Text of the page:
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Statement on the New York Attorney General's Report on the Effect of COVID-19 on Nursing Homes in New York

February 05, 2021

On January 28, 2021, the Attorney General of New York, Letitia James (AG), released a scathing preliminary report on the effect of COVID-19 on nursing homes in New York.  The report found that pre-existing short-staffing issues were a defining factor in how a great number of nursing homes in New York fared during the first six months of the COVID-19 pandemic. The AG’s report found that inadequate staffing led to an increase in neglect and harm unrelated to COVID-19, as well.

Additional findings include:

  • Despite long-standing and strict infection control requirements, inadequate training and staff investment resulted in these procedures not being followed which perpetuated the crisis in homes.
  • For-profit facilities that diverted funds away from resident care and into profits performed poorly compared with homes that invested in care.
  • A facility’s history prior to the pandemic of short-staffing was more predictive of outcomes than other factors, including geographic location.
  • The granting of immunity from civil liability to nursing homes may have increased the devastation in nursing homes.
  • Insufficient testing and training contributed to the crisis.
  • The New York Department of Health may have undercounted deaths from COVID-19 by 50%.

The AG’s report found that nursing homes in the same geographic area but with low staff ratings had death rates two times higher than similarly located homes with five-star ratings.  This finding corresponds with academic studies1 showing that homes with lower staff and quality ratings performed poorly compared to their higher-rated counterparts.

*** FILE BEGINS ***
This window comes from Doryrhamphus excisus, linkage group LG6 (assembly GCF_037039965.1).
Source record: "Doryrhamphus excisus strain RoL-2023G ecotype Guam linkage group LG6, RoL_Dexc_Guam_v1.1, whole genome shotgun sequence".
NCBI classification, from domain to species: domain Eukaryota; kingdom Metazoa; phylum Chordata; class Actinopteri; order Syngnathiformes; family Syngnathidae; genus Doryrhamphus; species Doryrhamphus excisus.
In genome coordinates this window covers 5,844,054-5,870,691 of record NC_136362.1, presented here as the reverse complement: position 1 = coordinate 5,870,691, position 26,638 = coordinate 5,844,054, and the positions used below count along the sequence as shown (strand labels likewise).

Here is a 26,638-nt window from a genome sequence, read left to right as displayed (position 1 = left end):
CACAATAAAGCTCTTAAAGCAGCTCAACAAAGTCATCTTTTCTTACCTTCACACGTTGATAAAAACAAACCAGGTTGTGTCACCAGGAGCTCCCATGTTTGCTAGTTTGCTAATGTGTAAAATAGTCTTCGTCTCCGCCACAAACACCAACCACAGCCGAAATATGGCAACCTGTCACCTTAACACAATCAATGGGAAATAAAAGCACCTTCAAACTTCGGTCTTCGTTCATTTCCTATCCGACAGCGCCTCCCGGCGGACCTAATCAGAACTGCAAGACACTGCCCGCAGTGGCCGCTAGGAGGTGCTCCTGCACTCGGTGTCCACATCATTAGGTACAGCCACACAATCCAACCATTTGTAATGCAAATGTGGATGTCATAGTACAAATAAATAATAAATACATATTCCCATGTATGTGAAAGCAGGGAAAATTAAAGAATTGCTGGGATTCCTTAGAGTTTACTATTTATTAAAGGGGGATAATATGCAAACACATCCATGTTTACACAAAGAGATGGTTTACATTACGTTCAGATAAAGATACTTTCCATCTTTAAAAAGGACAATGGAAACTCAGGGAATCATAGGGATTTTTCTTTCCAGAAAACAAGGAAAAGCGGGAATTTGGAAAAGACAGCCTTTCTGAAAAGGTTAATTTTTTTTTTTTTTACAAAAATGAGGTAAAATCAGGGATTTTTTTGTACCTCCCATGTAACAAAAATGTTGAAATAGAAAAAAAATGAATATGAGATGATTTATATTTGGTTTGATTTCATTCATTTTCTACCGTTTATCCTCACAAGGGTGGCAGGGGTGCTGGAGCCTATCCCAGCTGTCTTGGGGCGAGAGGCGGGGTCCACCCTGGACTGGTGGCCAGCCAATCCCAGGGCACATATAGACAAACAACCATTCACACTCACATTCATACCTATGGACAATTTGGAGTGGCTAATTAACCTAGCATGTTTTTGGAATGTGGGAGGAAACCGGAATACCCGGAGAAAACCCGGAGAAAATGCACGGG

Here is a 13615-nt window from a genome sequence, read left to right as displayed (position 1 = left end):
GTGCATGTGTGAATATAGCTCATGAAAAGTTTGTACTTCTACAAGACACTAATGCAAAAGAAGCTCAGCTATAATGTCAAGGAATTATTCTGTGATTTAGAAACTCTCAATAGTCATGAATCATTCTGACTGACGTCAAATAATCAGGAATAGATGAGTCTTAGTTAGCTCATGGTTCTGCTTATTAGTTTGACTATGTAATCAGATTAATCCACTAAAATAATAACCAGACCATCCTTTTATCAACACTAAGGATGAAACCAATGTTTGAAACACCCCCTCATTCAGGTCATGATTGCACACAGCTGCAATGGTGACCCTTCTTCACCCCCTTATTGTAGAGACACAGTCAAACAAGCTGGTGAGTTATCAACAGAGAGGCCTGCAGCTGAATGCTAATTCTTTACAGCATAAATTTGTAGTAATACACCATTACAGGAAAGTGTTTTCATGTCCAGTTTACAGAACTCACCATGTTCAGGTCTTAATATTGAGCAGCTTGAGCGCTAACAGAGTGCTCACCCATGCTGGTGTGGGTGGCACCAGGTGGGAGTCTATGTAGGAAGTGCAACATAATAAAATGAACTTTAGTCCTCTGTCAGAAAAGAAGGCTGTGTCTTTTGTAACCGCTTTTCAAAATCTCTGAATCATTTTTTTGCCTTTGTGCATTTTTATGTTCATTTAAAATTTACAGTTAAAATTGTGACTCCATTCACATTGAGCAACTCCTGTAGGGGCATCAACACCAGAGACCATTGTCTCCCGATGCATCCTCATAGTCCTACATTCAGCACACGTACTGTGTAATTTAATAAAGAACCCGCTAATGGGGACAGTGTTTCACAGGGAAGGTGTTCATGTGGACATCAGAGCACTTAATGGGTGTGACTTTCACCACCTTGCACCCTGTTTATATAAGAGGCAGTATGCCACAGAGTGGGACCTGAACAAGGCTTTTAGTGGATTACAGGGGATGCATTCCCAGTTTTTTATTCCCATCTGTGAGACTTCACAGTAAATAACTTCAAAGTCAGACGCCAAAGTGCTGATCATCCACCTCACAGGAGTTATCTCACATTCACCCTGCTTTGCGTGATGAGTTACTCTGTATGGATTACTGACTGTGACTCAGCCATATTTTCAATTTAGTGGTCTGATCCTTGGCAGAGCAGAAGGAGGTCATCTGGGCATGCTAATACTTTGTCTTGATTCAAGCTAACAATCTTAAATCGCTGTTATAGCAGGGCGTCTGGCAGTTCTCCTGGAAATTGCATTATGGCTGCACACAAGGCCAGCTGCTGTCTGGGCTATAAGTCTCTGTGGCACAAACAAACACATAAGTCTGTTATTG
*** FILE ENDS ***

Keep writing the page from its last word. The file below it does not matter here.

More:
In January, the Consumer Voice released a report detailing harm and neglect resulting from facilities being locked down and inadequate staffing. The AG’s report echoes the finding of the Consumer Voice report and is further evidence that many in the nursing home industry were unprepared to protect residents from infectious diseases.

Attorney General James recommends numerous actions to protect residents, all of which the Consumer Voice has been calling for since the pandemic began, including:

  • Increased staffing with specific staff to resident ratios.
  • Transparency in facility ownership and finances.
  • The inclusion of family members through in person and electronic visitation.
  • The rescission of laws providing immunity from civil liability to nursing homes whose negligent practices result in harm to residents.
  • Requiring investment in personal protective equipment and staff training.

The AG’s report demonstrates that much of the suffering in nursing homes could have been prevented. Fortunately, the roadmap laid out by the report and by the recommendations of nursing home resident advocates across the country, including the Consumer Voice, provide tangible steps that could immediately protect residents across the country and prevent further devastation in facilities.

See a PDF version of this statement.

1Association of Nursing Home Ratings on Health Inspections, Quality of Care, and Nurse Staffing with COVID-19 Case, Figueroa, et. al.Nurse Staffing and Coronavirus Infections in California Nursing Homes, Harrington, et. al; Is There a Link Between Nursing Home Reported Quality and COVID-19 Cases? Evidence from California Skilled Nursing Facilities, He, et. al.; COVID-19 Infections ad Deaths Among Connecticut Nursing Home Residents: Facility Correlates, Li, et. al 

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